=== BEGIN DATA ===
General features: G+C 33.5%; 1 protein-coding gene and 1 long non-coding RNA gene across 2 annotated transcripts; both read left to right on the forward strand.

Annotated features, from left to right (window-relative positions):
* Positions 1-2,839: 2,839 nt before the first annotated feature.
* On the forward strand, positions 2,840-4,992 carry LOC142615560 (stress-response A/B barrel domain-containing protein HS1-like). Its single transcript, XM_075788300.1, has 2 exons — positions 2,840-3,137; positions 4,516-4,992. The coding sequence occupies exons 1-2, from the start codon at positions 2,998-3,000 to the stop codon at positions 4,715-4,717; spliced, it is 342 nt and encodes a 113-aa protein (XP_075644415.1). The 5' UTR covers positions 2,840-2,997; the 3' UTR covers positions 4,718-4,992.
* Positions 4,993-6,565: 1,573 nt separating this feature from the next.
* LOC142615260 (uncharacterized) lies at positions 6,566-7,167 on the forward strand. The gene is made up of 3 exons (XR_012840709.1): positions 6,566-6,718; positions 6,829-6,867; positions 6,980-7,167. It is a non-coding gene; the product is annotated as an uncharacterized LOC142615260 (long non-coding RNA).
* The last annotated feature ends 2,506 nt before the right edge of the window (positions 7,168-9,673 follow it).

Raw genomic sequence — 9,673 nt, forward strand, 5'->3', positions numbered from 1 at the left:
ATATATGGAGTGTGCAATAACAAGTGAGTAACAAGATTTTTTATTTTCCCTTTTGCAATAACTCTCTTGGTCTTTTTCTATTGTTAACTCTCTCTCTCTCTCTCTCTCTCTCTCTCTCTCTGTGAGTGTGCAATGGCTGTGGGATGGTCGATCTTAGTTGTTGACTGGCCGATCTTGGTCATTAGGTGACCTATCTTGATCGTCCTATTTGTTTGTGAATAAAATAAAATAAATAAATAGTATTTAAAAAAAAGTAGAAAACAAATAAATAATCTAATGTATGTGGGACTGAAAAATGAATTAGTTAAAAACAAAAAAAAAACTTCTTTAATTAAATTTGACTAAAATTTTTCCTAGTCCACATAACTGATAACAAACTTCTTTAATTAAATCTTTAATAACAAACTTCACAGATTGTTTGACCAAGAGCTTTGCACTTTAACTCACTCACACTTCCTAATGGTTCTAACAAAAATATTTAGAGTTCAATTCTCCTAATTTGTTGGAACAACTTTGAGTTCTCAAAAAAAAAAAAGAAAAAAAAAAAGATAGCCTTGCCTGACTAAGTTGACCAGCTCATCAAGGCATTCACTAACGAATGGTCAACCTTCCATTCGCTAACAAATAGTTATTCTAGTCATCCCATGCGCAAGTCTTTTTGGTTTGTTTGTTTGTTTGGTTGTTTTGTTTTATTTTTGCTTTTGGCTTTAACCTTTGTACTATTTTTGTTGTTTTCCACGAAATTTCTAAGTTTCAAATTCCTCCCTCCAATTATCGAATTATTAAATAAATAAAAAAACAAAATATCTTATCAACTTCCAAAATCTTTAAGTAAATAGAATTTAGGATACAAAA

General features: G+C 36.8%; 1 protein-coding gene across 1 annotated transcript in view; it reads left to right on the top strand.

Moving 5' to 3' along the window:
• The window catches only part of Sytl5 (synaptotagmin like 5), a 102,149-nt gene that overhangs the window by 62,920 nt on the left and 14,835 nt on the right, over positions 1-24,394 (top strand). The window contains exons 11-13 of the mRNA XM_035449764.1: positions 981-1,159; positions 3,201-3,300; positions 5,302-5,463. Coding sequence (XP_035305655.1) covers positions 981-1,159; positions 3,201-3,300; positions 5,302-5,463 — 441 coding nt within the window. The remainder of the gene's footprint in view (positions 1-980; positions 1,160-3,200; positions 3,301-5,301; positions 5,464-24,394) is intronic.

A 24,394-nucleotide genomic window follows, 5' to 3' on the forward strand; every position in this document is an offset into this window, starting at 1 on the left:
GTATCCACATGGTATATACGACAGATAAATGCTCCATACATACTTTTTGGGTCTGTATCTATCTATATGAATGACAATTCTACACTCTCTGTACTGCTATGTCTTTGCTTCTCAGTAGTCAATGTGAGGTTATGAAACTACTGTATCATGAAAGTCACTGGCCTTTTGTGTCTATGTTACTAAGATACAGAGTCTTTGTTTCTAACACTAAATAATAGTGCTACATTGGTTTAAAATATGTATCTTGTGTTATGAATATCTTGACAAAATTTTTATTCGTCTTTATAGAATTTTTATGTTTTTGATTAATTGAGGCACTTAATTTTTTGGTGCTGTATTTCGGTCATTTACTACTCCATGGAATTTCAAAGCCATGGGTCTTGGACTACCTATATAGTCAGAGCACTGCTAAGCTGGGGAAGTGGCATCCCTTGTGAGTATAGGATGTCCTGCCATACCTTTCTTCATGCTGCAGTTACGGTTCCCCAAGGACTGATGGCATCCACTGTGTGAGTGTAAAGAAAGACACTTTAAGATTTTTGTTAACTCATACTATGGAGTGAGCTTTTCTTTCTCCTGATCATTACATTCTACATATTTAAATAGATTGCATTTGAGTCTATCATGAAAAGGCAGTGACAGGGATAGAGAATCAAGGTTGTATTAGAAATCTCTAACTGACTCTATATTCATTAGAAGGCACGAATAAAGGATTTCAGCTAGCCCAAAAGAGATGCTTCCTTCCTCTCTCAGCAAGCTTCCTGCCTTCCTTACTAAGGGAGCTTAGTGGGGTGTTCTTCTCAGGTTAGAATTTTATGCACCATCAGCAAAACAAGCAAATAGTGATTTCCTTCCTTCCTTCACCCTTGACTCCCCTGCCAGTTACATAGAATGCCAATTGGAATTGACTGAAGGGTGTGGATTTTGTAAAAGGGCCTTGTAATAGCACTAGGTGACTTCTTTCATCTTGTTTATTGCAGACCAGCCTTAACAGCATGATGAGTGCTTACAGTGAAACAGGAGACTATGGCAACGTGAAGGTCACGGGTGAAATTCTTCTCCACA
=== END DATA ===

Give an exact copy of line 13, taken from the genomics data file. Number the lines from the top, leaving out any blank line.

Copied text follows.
A 24,394-nucleotide genomic window follows, 5' to 3' on the forward strand; every position in this document is an offset into this window, starting at 1 on the left: